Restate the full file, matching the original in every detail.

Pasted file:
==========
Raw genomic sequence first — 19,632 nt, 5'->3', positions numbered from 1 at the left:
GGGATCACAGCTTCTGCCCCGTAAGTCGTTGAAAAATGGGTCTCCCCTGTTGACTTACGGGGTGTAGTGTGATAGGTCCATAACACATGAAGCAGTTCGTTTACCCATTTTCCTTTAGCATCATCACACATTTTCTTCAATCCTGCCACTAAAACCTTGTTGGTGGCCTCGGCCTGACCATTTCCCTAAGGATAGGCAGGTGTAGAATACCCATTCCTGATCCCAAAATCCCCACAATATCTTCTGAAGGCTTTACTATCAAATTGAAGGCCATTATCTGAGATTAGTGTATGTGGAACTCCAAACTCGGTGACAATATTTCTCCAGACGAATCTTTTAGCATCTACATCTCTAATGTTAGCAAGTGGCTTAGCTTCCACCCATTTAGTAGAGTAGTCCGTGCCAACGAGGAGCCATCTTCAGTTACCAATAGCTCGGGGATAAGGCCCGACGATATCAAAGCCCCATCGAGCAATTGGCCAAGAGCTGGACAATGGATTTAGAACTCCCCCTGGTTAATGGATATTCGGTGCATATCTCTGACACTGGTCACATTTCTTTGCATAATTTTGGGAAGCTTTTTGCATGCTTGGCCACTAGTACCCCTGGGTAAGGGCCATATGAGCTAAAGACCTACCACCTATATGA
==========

Raw genomic sequence first — 19,632 nt, 5'->3', positions numbered from 1 at the left:
GGGATCACAGCTTCTGCCCCGTAAGTCGTTGAAAAATGGGTCTCCCCTGTTGACTTACGGGGTGTAGTGTGATAGGTCCATAACACATGAAGCAGTTCGTTTACCCATTTTCCTTTAGCATCATCACACATTTTCTTCAATCCTGCCACTAAAACCTTGTTGGTGGCCTCGGCCTGACCATTTCCCTAAGGATAGGCAGGTGTAGAATACCCATTCCTGATCCCAAAATCCCCACAATATCTTCTGAAGGCTTTACTATCAAATTGAAGGCCATTATCTGAGATTAGTGTATGTGGAACTCCAAACTCGGTGACAATATTTCTCCAGACGAATCTTTTAGCATCTACATCTCTAATGTTAGCAAGTGGCTTAGCTTCCACCCATTTAGTAGAGTAGTCCGTGCCAACGAGGAGCCATCTTCAGTTACCAATAGCTCGGGGATAAGGCCCGACGATATCAAAGCCCCATCGAGCAATTGGCCAAGAGCTGGACAATGGATTTAGAACTCCCCCTGGTTAATGGATATTCGGTGCATATCTCTGACACTGGTCACATTTCTTTGCATAATTTTGGGAAGCTTTTTGCATGCTTGGCCACTAGTACCCCTGGGTAAGGGCCATATGAGCTAAAGACCTACCACCTATATGA